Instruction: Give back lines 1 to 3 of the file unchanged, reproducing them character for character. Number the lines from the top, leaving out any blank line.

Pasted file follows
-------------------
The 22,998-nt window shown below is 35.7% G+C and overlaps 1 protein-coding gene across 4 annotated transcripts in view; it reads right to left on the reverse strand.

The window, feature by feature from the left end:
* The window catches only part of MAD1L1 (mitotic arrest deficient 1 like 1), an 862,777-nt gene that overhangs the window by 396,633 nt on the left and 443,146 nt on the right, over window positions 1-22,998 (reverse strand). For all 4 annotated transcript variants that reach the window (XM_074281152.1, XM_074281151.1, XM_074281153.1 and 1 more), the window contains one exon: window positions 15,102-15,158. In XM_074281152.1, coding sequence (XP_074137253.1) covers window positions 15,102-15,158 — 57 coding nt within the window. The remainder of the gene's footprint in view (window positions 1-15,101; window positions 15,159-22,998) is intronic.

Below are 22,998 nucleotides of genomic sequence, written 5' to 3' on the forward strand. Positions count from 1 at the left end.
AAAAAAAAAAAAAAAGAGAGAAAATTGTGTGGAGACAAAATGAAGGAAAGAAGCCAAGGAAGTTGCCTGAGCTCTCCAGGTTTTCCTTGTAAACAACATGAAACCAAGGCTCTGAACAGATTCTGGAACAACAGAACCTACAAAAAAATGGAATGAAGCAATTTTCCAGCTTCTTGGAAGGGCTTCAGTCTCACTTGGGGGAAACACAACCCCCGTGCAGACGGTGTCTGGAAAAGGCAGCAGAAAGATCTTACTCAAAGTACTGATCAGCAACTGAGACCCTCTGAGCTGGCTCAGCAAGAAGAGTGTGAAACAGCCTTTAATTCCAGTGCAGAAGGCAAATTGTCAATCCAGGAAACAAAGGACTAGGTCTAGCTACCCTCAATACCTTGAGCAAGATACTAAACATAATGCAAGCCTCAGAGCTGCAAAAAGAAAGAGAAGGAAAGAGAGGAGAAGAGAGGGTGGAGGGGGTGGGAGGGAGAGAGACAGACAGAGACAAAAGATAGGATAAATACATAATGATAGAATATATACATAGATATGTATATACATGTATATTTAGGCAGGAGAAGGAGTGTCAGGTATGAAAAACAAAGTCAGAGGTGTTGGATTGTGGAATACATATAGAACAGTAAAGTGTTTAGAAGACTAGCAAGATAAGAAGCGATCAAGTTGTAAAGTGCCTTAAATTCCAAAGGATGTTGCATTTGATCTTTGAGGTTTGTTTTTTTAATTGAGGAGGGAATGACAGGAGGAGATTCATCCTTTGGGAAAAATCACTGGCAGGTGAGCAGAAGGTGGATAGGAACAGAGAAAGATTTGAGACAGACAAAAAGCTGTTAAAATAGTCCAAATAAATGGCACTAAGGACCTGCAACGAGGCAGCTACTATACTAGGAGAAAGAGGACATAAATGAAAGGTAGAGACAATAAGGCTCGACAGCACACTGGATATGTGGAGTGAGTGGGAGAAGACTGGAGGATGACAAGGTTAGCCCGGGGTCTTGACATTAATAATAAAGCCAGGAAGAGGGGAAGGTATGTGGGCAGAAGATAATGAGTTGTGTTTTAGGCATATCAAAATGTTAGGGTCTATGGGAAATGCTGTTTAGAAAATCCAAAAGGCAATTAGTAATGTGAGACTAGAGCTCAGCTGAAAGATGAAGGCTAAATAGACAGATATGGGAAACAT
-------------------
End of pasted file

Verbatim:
The 22,998-nt window shown below is 35.7% G+C and overlaps 1 protein-coding gene across 4 annotated transcripts in view; it reads right to left on the reverse strand.

The window, feature by feature from the left end:
* The window catches only part of MAD1L1 (mitotic arrest deficient 1 like 1), an 862,777-nt gene that overhangs the window by 396,633 nt on the left and 443,146 nt on the right, over window positions 1-22,998 (reverse strand). For all 4 annotated transcript variants that reach the window (XM_074281152.1, XM_074281151.1, XM_074281153.1 and 1 more), the window contains one exon: window positions 15,102-15,158. In XM_074281152.1, coding sequence (XP_074137253.1) covers window positions 15,102-15,158 — 57 coding nt within the window. The remainder of the gene's footprint in view (window positions 1-15,101; window positions 15,159-22,998) is intronic.